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In PublicAs an IAC member you are unlikely, in the course of normal movie making in a public place to have any problems with the police unless you are causing an obstruction. If your filming is questioned by a police officer, explain calmly and politely what you are doing. Follow any advice given by the officer. Chief Police Officers have made clear that only highly unusual circumstances should prevent the taking of pictures in a public place.
You can download here statements from:
- The Association of Chief Police Officers (covering England, Wales and Northern Ireland) statement.
- The Association of Chief Police Officers of Scotland statement.
Print them out and carry them with your camcorder if you wish.
If a police officer insists that you stop filming, then do so. There may be security issues of which you are unaware.
Keep in mind that no one has the right to erase your pictures without a court order - not least because they might be used as evidence in any court case against you!
In PrivateTechnically all of Britain is owned by private persons, companies, organisations or the Queen. (e.g. a "public park" is probably owned by the town council.) Any of those landlords can impose whatever limits on photography or film making they wish. Most do not restrict non-commercial photography, but commercial work often requires permission and sometimes payment.
In practice taking pictures from the public highway or most places generally accessible to the public is unlikely to be challenged. Shopping malls, theatres, stadiums and the like usually do enforce restrictions.
People do not own their own appearance! Britain does not have privacy laws, so no one can stop you filming them … provided you are not breaking some other law to do so - such as trespassing. There is no law against photographing or filming children, provided the images are decent in nature. Schools (private premises) do usually forbid it.
But be sensible. If your filming upsets someone try to calm the situation and if necessary stop.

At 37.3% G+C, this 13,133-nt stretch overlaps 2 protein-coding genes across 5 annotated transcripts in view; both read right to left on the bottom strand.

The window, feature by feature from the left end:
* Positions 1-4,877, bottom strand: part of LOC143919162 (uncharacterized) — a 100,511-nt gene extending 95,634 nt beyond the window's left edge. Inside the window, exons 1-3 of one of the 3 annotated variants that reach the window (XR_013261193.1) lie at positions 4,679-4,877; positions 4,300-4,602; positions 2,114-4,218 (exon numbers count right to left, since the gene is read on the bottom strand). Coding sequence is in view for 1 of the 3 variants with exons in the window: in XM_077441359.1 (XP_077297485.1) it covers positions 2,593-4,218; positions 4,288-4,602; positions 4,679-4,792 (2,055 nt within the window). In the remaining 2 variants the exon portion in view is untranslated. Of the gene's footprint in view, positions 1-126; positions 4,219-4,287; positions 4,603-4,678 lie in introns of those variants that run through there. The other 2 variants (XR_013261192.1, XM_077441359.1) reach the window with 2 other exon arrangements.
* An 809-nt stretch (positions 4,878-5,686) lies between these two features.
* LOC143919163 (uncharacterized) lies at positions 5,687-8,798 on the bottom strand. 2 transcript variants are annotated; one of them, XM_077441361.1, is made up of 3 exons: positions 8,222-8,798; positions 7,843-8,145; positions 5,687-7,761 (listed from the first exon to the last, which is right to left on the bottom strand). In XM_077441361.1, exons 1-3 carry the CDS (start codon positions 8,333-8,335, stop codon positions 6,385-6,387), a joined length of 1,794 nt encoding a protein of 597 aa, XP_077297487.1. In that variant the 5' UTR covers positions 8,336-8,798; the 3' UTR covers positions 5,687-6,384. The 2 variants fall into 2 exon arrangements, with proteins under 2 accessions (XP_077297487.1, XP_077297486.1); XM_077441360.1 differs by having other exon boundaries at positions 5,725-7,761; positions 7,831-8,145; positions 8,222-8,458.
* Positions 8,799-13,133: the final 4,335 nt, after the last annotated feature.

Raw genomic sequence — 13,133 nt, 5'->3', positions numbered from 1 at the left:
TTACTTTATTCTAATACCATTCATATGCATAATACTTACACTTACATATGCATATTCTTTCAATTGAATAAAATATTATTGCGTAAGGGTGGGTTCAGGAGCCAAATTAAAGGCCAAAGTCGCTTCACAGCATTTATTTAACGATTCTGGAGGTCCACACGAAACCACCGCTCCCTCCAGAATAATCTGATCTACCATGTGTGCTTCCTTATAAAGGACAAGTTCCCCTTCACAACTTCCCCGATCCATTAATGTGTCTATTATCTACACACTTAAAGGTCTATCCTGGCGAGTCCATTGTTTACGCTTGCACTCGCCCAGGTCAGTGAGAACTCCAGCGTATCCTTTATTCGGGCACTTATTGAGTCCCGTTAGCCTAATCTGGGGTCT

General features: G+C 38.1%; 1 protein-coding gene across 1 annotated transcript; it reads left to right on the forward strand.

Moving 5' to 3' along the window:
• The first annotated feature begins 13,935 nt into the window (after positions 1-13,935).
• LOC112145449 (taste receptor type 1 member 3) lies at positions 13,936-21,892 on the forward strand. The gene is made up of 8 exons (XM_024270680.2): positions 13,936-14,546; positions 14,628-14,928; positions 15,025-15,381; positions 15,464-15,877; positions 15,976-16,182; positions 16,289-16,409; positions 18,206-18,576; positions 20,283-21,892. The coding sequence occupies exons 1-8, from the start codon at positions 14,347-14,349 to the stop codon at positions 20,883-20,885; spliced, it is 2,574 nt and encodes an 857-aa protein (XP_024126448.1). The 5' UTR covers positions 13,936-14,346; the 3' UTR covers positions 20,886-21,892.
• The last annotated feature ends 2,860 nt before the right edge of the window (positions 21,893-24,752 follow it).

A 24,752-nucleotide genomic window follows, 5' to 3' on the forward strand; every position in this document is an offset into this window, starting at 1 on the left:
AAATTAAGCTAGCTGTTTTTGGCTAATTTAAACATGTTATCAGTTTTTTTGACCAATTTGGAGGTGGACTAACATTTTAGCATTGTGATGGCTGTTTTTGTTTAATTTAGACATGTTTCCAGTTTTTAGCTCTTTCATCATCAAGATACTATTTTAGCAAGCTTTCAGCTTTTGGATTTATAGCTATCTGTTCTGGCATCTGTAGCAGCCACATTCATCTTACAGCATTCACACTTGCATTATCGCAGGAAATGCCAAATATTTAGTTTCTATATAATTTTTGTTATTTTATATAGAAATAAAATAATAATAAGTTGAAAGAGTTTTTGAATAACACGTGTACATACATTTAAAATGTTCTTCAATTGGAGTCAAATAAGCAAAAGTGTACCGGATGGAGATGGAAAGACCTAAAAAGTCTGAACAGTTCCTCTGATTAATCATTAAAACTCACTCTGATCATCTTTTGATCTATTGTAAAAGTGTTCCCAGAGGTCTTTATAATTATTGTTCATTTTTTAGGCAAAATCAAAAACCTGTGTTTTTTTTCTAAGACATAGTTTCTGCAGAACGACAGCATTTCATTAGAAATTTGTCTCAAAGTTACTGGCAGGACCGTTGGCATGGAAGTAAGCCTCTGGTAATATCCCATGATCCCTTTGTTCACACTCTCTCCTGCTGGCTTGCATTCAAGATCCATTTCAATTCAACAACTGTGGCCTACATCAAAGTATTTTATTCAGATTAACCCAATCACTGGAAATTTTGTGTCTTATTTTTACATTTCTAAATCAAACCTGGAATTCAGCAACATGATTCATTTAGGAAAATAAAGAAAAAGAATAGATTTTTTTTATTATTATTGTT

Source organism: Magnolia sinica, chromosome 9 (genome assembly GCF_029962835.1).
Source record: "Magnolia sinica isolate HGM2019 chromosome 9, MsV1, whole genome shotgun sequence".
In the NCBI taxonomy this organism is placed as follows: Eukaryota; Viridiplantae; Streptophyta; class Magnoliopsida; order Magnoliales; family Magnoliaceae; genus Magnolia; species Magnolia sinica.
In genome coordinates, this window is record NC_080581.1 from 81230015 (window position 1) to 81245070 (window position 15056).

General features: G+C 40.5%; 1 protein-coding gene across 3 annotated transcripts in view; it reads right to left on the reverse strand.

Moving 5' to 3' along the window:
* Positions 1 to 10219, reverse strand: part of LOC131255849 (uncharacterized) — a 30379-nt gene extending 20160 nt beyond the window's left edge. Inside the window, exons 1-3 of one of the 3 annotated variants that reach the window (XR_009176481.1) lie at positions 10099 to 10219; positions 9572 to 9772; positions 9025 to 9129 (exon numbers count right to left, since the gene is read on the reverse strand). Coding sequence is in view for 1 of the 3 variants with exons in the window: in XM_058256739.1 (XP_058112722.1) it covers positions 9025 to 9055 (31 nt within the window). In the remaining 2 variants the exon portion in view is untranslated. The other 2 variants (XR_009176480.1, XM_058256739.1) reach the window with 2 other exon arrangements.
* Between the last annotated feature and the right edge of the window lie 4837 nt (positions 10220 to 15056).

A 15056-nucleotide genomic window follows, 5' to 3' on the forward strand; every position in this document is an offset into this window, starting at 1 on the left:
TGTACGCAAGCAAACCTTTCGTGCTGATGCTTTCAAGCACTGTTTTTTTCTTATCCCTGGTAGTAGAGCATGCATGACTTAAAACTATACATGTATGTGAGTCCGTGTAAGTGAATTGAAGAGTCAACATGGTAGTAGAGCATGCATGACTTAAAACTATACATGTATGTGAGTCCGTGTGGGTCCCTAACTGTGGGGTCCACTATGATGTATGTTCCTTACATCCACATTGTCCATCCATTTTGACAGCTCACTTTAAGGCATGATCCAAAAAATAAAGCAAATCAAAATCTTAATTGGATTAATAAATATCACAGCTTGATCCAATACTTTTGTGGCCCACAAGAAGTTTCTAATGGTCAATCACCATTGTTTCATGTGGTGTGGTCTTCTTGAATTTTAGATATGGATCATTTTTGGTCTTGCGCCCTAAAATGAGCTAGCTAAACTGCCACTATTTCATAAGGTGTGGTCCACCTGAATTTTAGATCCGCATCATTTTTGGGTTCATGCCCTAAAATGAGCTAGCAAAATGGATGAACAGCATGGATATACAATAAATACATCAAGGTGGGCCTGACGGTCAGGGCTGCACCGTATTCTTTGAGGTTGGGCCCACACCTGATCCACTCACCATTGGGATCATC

Be careful about filming "prohibited places" without permission. These include military establishments, aircraft and ships; most airports and naval dockyards and many telecommunications centres. You may be challenged by security forces. Once again a polite explanation of what you are doing is likely to resolve the situation, but you may be told to stop.
In GeneralBelle Doyle, Locations Department Manager for Creative Scotland (the national body set up to assist film and television makers), who is obviously well aware of this situation gave us advice which would apply throughout the United Kingdom:
After the Counter-Terrorism Act of 2008, it is now illegal to film or take photographs of police officers working. It is still legal to take photographs or film in a public area but the police might stop you and ask you what you are doing.
In reality, the police really can't prevent people taking photographs, but they can seize the photos and threaten people with imprisonment and fines. For film and tv drama, obviously, this isn't an issue as the people being filmed are not real police - however, we would advise anyone filming on the streets anywhere in Scotland to inform the police and/or the local film office, so that the police know what's going on. I would always seek permission for photographing any places where there might be terrorist issues - airports, railway stations, etc. And we supply location scouts with a letter of introduction on headed paper with our contact details on, for people to contact this office if they need to (it's normally suspicious home-owners).
Guidance OnlyWe are not lawyers and offer this information for practical guidance only.
Ron Prosser FACI
|Page updated on 19 December 2011 Join us on Facebook UNICA member|